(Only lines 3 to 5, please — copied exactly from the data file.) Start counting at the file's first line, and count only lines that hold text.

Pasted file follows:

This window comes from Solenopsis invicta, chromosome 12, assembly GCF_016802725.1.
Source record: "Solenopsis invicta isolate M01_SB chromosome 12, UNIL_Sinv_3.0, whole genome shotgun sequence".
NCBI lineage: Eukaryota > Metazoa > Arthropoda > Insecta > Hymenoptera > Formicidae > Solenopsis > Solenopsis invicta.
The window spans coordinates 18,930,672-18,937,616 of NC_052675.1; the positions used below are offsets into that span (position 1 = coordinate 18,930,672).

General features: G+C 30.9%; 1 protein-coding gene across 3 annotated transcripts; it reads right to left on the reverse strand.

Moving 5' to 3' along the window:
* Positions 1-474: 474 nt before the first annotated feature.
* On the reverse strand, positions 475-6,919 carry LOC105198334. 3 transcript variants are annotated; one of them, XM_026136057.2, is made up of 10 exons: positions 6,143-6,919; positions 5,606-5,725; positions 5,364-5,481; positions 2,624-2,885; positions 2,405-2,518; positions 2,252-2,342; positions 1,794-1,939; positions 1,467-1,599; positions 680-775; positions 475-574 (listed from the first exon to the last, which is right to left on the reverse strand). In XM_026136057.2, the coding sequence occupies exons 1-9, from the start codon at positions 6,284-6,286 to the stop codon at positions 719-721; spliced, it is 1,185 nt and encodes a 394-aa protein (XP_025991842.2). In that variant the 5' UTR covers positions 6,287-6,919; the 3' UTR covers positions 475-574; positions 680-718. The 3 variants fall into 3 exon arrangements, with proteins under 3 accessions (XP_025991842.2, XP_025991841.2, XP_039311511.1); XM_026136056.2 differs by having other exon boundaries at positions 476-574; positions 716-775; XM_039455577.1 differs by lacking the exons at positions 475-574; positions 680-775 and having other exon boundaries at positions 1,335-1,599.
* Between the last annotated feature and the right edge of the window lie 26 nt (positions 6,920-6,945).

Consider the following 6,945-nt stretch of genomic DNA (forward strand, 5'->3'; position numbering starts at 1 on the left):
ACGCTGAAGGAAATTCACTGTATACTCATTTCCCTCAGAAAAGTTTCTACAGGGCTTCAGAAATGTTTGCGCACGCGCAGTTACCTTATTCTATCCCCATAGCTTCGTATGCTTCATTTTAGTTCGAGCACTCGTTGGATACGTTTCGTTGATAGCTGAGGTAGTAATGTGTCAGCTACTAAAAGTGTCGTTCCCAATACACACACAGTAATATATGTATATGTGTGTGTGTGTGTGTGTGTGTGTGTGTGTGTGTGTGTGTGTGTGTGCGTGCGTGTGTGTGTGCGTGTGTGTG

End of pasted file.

NCBI lineage: Eukaryota > Metazoa > Arthropoda > Insecta > Hymenoptera > Formicidae > Solenopsis > Solenopsis invicta.
The window spans coordinates 18,930,672-18,937,616 of NC_052675.1; the positions used below are offsets into that span (position 1 = coordinate 18,930,672).

General features: G+C 30.9%; 1 protein-coding gene across 3 annotated transcripts; it reads right to left on the reverse strand.